2) For the second five minutes, keep the breath smooth and envision the inward portion of the breath entering the nostrils and lighting up the pineal gland in the center of the skull like an intensely bright light.  Whether you actually see the bright light or not isn't important. On the out breath envision that the pineal gland is sending the whole body what it needs to be healthy. If there is a specific issue that needs healing, you can focus the attention on just that part of the body.

3) For the final five minutes, continue the same method for the in breath, but make a sound on the out breath.  At first this should be loud enough so you can hear it clearly, but with practice you can intone the sound quietly enough that someone sitting 15 feet away from you wouldn't be able to hear it. There are different sounds you can use, depending on what needs healing.  If you don't have any specific problems, use one of the sounds for your whole body like OM.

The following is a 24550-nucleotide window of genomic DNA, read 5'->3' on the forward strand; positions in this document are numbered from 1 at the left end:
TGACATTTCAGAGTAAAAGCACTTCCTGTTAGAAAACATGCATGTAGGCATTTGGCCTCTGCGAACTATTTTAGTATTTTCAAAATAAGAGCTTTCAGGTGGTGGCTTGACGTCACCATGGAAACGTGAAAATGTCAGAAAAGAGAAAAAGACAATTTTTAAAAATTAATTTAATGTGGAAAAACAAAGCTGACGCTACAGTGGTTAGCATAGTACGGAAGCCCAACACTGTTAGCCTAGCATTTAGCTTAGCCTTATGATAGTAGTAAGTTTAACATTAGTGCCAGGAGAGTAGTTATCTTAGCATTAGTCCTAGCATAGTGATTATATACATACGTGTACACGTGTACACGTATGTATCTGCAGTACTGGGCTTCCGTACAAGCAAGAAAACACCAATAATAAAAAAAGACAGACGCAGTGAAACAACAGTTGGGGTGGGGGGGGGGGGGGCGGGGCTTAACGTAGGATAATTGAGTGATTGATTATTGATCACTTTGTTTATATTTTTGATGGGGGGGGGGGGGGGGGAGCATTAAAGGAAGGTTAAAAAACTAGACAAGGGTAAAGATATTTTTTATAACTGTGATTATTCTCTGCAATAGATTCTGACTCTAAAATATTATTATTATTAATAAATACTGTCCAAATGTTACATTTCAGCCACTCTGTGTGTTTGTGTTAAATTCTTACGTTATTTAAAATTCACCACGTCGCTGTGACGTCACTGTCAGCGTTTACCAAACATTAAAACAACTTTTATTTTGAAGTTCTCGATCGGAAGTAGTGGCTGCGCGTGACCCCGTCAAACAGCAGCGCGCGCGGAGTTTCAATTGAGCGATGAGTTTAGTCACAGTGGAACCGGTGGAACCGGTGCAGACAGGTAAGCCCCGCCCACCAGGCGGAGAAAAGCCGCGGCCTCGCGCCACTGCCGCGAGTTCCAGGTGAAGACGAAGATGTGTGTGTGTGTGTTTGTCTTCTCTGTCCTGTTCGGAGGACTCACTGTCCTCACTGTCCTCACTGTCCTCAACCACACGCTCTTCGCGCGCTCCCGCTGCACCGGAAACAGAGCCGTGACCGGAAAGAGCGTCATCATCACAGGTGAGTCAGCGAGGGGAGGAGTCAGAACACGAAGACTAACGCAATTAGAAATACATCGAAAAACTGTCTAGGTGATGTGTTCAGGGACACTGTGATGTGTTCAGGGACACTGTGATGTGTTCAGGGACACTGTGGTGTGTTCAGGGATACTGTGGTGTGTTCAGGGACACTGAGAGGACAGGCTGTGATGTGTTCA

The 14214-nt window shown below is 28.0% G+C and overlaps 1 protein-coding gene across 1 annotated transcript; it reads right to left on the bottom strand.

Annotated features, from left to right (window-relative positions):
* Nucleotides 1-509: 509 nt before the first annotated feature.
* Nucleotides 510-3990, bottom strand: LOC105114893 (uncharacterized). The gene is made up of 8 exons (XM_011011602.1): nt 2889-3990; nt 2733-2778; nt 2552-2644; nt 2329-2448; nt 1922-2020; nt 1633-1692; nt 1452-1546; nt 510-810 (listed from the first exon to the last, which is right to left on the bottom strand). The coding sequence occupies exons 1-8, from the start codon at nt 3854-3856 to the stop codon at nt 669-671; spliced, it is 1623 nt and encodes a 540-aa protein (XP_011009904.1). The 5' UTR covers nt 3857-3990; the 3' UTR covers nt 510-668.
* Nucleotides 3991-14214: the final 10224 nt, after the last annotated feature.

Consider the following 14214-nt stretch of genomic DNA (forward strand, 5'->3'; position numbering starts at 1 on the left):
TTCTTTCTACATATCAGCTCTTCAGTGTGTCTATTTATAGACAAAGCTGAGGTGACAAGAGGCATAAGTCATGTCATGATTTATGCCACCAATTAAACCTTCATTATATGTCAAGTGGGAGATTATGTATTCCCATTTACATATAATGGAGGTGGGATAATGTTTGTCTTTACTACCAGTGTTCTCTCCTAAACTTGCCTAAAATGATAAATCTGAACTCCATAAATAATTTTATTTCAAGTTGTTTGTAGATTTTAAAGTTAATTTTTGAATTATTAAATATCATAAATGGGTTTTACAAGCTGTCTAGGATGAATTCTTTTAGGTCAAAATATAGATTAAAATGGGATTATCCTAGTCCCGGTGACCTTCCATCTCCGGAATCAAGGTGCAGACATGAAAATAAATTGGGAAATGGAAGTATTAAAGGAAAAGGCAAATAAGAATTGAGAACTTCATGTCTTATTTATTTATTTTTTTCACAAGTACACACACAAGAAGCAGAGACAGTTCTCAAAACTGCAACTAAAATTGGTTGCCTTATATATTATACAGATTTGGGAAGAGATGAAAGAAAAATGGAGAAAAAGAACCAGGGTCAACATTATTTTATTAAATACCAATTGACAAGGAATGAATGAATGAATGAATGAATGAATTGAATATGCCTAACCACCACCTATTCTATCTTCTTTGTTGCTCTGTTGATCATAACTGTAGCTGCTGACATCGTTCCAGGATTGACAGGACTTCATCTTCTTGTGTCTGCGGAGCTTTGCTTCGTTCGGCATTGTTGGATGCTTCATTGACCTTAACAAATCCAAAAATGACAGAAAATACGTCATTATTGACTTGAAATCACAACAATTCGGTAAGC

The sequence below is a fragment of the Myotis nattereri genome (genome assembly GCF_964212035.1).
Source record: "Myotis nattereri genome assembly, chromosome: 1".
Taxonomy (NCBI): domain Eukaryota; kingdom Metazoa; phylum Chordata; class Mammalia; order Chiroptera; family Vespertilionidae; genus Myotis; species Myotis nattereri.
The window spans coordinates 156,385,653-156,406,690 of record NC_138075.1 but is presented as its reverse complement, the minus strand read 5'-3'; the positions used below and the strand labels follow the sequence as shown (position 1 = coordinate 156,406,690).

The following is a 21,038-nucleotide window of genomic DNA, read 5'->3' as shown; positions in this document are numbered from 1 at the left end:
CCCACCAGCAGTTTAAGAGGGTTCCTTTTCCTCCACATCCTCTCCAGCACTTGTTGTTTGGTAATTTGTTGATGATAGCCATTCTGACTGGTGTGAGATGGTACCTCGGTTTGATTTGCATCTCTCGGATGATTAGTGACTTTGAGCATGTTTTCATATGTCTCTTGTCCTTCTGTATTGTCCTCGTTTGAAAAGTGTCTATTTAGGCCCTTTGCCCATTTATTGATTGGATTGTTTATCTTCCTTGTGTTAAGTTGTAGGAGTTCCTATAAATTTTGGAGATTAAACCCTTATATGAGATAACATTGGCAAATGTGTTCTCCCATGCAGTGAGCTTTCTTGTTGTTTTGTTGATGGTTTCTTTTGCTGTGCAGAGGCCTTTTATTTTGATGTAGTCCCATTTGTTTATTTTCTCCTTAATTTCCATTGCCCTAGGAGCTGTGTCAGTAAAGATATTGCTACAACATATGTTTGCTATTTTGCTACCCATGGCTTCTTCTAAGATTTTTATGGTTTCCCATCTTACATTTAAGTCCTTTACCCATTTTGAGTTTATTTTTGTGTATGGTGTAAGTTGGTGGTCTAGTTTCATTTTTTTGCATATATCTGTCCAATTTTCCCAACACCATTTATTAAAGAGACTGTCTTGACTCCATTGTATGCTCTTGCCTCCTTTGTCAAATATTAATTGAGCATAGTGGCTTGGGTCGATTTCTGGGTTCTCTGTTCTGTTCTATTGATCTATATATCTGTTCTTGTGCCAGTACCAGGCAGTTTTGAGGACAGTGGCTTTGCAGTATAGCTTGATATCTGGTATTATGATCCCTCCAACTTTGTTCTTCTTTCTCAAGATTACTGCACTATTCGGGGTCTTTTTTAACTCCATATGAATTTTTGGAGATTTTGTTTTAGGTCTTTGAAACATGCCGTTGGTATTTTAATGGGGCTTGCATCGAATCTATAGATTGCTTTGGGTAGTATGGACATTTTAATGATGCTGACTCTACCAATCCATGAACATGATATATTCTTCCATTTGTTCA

If you are not asleep by the time you've done the first 15 minutes, then gently repeat steps 1 and 2.



Here's a specially selected collection of past Workshops that are relevant for enjoying better sleep:

1) THE ART + SCIENCE OF SLEEP. This workshop includes guest expert Charlie Morley - lucid dreaming and sleep expert. It can help you to overcome many of the mainstream myths surrounding sleep. 

2) THE MINDFUL WAY TO RESTFUL SLEEP. This workshops includes guest expert Charlie Morley - lucid dreaming and sleep expert. Charlie talks about the different kinds of sleep and shares mindful ways to get to sleep without counting sheep.